Review of Accounting Studies

, Volume 15, Issue 2, pp 243–263 | Cite as

The role of audit thresholds in the misreporting of private information



The accounting profession has faced considerable criticism in recent years for failing to effectively combat reporting manipulation. A particular point of contention is the use of audit thresholds. The tendency for auditors to suppress inconsistencies that are deemed immaterial has been viewed as an open invitation for abuse. This paper revisits the effectiveness of audits and the misreporting of private information in light of audit thresholds. The paper demonstrates that while audit thresholds may create incentives for misstatements, the predictability of such misstatements may actually serve to promote efficiency. In effect, an environment in which parties are expected to systematically bias their reports can bring the threat of audit consequences for further exaggeration to the forefront. Such a consideration also suggests that more relaxed audit thresholds (and the ensuing increase in equilibrium misstatements) may be condoned by report recipients and can actually lessen inefficiencies wrought by adverse selection.


Auditing Materiality Private information Reporting 

JEL Classification

D82 M42 M48 


  1. Antle, R., & Eppen, G. (1985). Capital rationing and organizational slack in capital budgeting. Management Science, 31(2), 163–174.CrossRefGoogle Scholar
  2. Antle, R., & Fellingham, J. (1997). Models of capital investments with private information and incentives: A selective review. Journal of Business Finance & Accounting, 24(7), 887–908.CrossRefGoogle Scholar
  3. Arya, A., Glover, J., & Sunder, S. (1998). Earnings management and the revelation principle. Review of Accounting Studies, 3(1), 7–34.CrossRefGoogle Scholar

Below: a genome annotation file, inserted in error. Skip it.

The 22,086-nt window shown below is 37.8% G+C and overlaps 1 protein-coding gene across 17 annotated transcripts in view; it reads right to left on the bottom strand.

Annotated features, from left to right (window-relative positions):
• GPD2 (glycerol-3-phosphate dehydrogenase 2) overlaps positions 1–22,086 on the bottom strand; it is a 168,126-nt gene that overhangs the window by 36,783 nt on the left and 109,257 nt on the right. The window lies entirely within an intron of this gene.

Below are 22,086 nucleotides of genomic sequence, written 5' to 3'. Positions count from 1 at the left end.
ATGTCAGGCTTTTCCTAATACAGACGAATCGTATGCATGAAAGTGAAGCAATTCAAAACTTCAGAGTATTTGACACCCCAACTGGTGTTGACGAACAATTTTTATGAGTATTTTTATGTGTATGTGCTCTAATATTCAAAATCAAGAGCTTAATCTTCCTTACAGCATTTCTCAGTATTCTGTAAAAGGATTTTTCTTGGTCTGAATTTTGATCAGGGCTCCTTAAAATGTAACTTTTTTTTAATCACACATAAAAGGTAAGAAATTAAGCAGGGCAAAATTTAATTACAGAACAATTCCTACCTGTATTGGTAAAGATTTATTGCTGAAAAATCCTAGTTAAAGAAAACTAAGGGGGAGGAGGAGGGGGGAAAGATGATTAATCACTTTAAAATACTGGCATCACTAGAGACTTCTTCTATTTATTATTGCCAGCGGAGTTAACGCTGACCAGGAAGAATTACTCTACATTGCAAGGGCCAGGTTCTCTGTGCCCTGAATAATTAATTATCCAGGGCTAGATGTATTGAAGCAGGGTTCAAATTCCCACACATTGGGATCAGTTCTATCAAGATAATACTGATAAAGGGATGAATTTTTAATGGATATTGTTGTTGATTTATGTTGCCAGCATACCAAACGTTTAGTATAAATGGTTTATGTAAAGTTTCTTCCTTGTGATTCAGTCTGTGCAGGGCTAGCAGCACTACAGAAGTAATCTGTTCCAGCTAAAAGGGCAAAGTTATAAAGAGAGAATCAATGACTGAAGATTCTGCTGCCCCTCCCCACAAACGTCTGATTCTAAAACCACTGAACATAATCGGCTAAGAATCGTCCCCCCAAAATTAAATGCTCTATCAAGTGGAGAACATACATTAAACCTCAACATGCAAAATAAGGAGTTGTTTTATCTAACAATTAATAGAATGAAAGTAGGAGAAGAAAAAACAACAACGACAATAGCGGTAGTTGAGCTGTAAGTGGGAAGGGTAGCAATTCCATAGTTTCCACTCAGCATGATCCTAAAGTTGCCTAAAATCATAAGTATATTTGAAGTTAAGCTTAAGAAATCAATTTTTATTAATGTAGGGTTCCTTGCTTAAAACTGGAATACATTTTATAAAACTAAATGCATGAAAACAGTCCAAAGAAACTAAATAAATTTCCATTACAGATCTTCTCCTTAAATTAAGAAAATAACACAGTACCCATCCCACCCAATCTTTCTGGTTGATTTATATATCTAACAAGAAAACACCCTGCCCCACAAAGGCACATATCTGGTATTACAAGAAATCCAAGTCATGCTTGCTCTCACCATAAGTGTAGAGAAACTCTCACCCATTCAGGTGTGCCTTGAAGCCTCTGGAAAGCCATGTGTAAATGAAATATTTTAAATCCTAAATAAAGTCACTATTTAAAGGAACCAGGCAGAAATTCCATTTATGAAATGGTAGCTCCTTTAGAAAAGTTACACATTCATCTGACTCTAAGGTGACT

4. Bagnoli, M., & Bergstrom, T. (2005). Log-concave probability and its applications. Economic Theory, 26, 445–469.CrossRefGoogle Scholar
  5. Baron, D., & Besanko, D. (1984). Regulation, asymmetric information, and auditing. RAND Journal of Economics, 15, 447–470.CrossRefGoogle Scholar
  6. Border, K., & Sobel, J. (1987). Samurai accountant: A theory of auditing and plunder. Review of Economic Studies, 54, 525–540.CrossRefGoogle Scholar
  7. Braun, K. (2001). The disposition of audit-detected misstatements: An examination of risk and reward factors and aggregation effects. Contemporary Accounting Research, 18(1), 71–99.CrossRefGoogle Scholar
  8. Cohen, D., Dey, A., & Lys, T. (2008). Real and accrual-based earnings management in the pre- and post-Sarbanes Oxley periods. The Accounting Review, 82(3), 757–787.CrossRefGoogle Scholar
  9. Deng, M. (2007). Financial reporting, regulation, and information asymmetry. Columbia University Dissertation.Google Scholar
  10. Fedyk, T. (2007). Discontinuity in earnings reports and managerial incentives. University of California, Berkeley Dissertation.Google Scholar
  11. Goldman, E., & Slezak, S. (2006). An equilibrium model of incentive contracts in the presence of information manipulation. Journal of Financial Economics, 80(3), 603–626.CrossRefGoogle Scholar
  12. Kessler, A., Lulfesmann, C., & Schmitz, P. (2005). Endogenous punishments in agency with verifiable ex post information. International Economic Review, 46(4), 1207–1231.CrossRefGoogle Scholar
  13. Lacker, J., & Weinberg, J. (1989). Optimal contracts under costly state falsification. Journal of Political Economy, 97(6), 1345–1363.CrossRefGoogle Scholar
  14. Laffont, J., & Tirole, J. (1994). A theory of incentives in procurement and regulation. Cambridge, MA: MIT Press.Google Scholar
  15. Levitt, A. (1998). The numbers game. New York, NY: Remarks delivered at the NYU Center for Law and Business. September 28.Google Scholar
  16. Maggi, G., & Rodriguez-Clare, A. (1995). Costly distortion of information in agency problems. RAND Journal of Economics, 26(4), 675–689.CrossRefGoogle Scholar
  17. Malmendier, U., & Shanthikumar, D. (2007). Are small investors naive about incentives? Journal of Financial Economics, 85(2), 457–489.CrossRefGoogle Scholar
  18. Messier, W., Martinov-Bennie, N., & Eilifsen, A. (2005). A review and integration of empirical research on materiality: Two decades later. Auditing: A Journal of Practice and Theory, 24(2), 153–187.CrossRefGoogle Scholar
  19. Moran, J., & Morgan, J. (2003). Employee recruiting and the Lake Wobegon effect. Journal of Economic Behavior and Organization, 50(2), 165–182.CrossRefGoogle Scholar
  20. Myerson, R. (1979). Incentive compatibility and the bargaining problem. Econometrica, 47(1), 61–74.CrossRefGoogle Scholar

Copyright information

© Springer Science+Business Media, LLC 2009

Authors and Affiliations

  1. 1.Yale UniversityNew HavenUSA

Personalised recommendations